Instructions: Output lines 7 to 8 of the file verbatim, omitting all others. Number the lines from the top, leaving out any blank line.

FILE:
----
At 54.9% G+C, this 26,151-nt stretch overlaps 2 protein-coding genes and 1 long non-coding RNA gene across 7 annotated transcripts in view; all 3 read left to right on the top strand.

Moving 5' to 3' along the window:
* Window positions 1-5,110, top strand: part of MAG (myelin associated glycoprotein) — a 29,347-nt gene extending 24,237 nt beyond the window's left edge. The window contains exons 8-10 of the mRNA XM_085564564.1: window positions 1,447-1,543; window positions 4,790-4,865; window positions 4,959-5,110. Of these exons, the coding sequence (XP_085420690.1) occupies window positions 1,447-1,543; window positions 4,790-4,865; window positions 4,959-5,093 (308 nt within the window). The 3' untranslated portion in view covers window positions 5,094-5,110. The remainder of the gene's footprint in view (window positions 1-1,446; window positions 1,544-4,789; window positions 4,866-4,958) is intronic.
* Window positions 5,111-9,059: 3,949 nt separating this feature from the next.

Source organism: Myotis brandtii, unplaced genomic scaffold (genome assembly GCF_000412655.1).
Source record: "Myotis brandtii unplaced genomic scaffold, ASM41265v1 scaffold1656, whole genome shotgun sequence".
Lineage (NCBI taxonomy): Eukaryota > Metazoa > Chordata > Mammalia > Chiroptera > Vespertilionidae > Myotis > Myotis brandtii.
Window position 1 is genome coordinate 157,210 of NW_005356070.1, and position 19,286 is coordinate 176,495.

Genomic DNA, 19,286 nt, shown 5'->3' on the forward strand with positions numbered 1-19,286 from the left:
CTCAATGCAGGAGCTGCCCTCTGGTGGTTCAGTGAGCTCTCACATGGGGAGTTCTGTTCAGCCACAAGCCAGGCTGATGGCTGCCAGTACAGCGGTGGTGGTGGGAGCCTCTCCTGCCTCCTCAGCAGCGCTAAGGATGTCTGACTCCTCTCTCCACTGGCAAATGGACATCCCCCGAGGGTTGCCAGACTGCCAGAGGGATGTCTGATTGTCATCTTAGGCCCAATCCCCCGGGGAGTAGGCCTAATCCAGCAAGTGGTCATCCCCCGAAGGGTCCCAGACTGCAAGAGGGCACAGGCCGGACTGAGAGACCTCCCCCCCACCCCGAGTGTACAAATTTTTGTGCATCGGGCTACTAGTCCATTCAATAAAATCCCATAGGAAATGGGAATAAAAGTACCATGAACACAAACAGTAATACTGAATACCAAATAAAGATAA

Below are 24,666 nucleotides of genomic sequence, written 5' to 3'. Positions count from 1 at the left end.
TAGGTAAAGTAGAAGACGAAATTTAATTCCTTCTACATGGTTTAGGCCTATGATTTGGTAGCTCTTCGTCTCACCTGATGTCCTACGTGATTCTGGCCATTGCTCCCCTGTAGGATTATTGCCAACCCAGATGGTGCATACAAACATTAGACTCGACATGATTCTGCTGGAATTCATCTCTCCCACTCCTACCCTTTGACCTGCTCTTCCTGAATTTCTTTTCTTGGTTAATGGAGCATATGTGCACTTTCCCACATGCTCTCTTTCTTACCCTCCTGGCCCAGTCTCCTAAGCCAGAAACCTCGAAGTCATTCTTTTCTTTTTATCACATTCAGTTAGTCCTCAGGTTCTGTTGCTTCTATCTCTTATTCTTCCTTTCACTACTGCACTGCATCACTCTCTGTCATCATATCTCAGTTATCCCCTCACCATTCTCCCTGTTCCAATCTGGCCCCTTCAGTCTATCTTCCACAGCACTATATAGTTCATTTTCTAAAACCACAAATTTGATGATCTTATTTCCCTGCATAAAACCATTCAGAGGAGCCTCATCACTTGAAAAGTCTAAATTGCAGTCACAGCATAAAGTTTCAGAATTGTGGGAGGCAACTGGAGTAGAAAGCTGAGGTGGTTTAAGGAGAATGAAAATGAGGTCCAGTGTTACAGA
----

Lineage (NCBI taxonomy): Eukaryota > Metazoa > Chordata > Mammalia > Chiroptera > Vespertilionidae > Myotis > Myotis brandtii.
Window position 1 is genome coordinate 157,210 of NW_005356070.1, and position 19,286 is coordinate 176,495.